MISSING out on a chance to go toe-to-toe with its main rival before a crowd of thousands – and a radio audience of millions – the Cambodia National Rescue Party boycotted a Kandal province debate yesterday, citing the presence of what they described as disguised ruling-party activists.
Despite the vehemently delivered complaint from the CNRP – which has criticised the Cambodian People’s Party for its reluctance to engage in policy debates – yesterday’s forum proceeded apace, with both the ruling party and royalist Funcinpec taking the opportunity to tout their parties’ achievements.
Just before the National Democratic Institute-organised debate was set to begin, CNRP candidate Ou Chanrith singled out a group of mostly young people wearing CNRP hats and shirts, accusing them of being “fake” supporters, planning to make a show of switching to the CPP.
“Please be tolerant, I was ready to face off with the ruling CPP in the debate, but [I won’t] since they are playing a trick like this,” he said. “So we will absolutely not join this debate. And to the supporters of the CNRP, please go back home.”
After Chanrith departed, CPP candidate Aun Porn Moniroth made a brief appearance in front of the stage, prompting thunderous applause, some of the most vociferous of which came from the young “CNRP” activists. Shortly thereafter, the CNRP paraphernalia disappeared, as shirts were peeled off, and hats turned inside-out.
When asked, one of the young people maintained that he was a CNRP supporter, while another said that he didn’t “know what [he] came for,” but said someone had “arranged” for them to be there.
One man who declined to be named, however, said that he had driven one of the five or six trucks that brought the men to the rally and that they were employed by local developer 7NG Group.
“I heard they received some money [to come], but I’m not sure how much, and when the forum is finished, they will hold a party,” he said.
Whatever the men’s affiliation, they had broken no law, and caused no disturbance, and the CNRP’s decision to withdraw had been “unprofessional”, NDI senior director Laura Thornton said.
“It was a huge missed opportunity for the opposition. They get so few opportunities to be heard by that many people on the radio,” she said, noting that the debate would be broadcast later on numerous channels, including the nationwide state-run station.
Chanrith, explaining later, acknowledged the missed opportunity, but said the move was necessary.
“I know, but the radio is not as strong as their coverage,” he said, noting that the television footage of a group of ostensible CNRP supporters defecting mid-debate would have been impossible to counter. “They have all the TV stations.”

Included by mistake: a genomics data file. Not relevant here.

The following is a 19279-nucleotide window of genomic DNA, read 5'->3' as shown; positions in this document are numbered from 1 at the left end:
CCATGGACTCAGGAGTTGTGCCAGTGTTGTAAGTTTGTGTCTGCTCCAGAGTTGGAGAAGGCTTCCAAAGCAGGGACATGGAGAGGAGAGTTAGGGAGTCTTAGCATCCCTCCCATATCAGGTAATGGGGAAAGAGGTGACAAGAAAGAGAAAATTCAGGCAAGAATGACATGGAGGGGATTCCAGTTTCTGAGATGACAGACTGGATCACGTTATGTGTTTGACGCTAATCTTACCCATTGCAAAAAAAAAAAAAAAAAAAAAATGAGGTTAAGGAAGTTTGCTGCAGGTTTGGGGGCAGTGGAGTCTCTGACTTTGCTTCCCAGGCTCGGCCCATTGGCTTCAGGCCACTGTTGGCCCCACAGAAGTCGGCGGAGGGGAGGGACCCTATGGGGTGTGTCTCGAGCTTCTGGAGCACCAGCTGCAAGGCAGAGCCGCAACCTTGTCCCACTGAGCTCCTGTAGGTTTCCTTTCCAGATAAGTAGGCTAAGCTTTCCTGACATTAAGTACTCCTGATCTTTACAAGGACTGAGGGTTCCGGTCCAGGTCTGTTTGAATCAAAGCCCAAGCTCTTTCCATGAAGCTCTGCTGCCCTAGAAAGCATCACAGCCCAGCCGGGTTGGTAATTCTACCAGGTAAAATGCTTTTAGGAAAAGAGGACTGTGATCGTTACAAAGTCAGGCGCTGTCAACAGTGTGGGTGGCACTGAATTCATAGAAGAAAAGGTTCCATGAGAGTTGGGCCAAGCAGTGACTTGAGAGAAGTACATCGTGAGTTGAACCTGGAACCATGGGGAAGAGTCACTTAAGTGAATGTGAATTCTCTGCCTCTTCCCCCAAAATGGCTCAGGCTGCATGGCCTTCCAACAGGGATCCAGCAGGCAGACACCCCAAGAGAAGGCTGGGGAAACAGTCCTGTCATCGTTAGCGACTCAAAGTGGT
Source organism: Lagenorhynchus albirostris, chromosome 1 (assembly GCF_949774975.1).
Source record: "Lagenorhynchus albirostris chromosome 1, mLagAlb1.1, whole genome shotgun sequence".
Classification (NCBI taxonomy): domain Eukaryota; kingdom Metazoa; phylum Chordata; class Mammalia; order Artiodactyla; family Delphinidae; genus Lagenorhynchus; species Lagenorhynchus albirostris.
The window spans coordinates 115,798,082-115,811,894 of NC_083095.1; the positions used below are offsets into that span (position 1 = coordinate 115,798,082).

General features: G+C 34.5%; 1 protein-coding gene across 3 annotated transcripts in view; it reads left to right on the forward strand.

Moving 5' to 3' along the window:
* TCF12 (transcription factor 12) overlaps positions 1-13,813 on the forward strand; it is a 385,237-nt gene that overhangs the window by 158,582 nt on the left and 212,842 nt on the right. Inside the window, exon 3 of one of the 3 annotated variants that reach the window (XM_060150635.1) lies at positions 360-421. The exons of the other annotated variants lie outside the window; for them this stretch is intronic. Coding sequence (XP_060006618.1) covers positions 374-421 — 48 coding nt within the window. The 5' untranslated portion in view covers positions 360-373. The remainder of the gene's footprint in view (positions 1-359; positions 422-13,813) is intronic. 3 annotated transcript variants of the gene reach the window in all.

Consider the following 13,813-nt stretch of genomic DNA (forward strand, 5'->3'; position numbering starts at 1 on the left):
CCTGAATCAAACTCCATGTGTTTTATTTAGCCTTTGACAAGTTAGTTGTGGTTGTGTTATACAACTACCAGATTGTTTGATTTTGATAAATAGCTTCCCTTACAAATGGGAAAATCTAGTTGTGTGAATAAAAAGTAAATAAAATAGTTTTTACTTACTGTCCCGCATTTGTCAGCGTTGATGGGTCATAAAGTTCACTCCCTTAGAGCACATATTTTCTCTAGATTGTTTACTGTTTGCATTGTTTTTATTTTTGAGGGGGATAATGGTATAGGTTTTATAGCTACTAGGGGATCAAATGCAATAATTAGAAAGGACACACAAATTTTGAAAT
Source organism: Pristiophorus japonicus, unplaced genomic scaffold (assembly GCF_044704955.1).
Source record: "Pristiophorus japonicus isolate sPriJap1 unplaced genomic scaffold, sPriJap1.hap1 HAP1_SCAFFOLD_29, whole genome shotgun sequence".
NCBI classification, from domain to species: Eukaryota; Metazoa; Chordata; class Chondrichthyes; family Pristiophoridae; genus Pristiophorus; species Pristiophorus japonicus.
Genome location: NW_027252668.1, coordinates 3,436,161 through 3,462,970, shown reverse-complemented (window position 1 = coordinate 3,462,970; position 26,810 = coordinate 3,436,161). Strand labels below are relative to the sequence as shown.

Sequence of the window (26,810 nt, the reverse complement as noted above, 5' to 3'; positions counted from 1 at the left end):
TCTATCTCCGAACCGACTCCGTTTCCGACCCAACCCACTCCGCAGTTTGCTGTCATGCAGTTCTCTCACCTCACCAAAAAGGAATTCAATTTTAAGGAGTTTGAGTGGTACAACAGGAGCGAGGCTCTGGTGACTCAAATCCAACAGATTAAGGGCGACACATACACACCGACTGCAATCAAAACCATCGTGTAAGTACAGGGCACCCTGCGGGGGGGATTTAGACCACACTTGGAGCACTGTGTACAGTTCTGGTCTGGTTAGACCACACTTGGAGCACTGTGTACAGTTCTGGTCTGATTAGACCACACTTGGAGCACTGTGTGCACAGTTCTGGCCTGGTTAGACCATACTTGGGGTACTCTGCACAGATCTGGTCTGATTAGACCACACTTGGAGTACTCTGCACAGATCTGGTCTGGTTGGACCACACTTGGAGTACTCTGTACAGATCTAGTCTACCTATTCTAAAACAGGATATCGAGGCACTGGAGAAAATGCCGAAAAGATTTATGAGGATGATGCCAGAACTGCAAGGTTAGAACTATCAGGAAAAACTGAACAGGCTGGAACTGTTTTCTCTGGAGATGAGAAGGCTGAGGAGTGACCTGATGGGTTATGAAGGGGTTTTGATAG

Thornton allowed that if the claims against the activists were true, the ploy would have been “a dirty trick” but said that, nonetheless, in mature democracies like the United States, the presence of non-party plants at intra-party debates is simply a fact of life.
The decision to boycott also disappointed some actual CNRP supporters, including one attendee who gave his name as Phy.
“I am really regretful that they decided not to join,” he said, taking off his CNRP hat after having rushed over to see Chanrith speak. “I hoped to have a chance to listen to the [CNRP] platform, but he boycotted.”
Hosted on the grounds of a Ksach Kandal district pagoda, and watched over by larger-than-life concrete statues of elephants and tigers, the debate was attended by thousands of voters, who crammed into party-coloured tents, and milled in every available inch of shade. In the absence of the opposition, however, the debate began to take on a somewhat one-sided slant.
If the CPP sticker- and flag-festooned houses that lined the road leading to the debate are any indication, the ruling party enjoys broad support in Ksach Kandal, and candidate Porn Moniroth – exuding confidence – took some softball questions as opportunities to list the party’s achievements.
“If you look outside, you see the concrete road. If you look over there, you can see the school. If you look to the left, you see the bridge,” he said, gesturing towards nearby structures. “This is because of the wise leadership of Prime Minister Hun Sen.”
When one audience member asked, “Who built the factories?” Porn Moniroth replied, “I don’t need to answer that question; the people in the front can answer that.”
“Only Prime Minister Hun Sen can create the conditions” for economic investment, he added.
However, Funcinpec candidate Neang Chhayana held her own, making one or two subtle gibes at the CNRP, and noting that the CPP wasn’t solely responsible for Cambodia’s development.
“There are other parties as well,” she said, adding that Funcinpec had been “indispensable” in the country’s growth.
Not all of the attendees’ questions were lobbed over the plate. One participant pointedly asked why the CPP gives out gifts come election season. (Porn Moniroth maintained that the practice was simply a manifestation of a year-round “spirit of the CPP to share” with citizens.)
Even without the opposition, however, not everyone in attendance was swayed by the CPP. Sitting on a motorbike on the edges of the venue, 63-year-old Hay Than said parties always talked about the good they’ve done, but after 20 years of elections, he had seen little change.
“[There are] the villas and the modern cars, but all those are for the CPP officials, and not for the people,” he said, brushing off the premier’s predictions of war. “Whatever political party wins the poll, we are still the people – any problem within the family, we have to handle it ourselves.”
“I admit that I voted for the CPP in the last two mandates, but this time, I observed that in my village, about half of them support CNRP,” he added. “Some of them dare to show it publicly, and some do it in secret, but we know their minds.”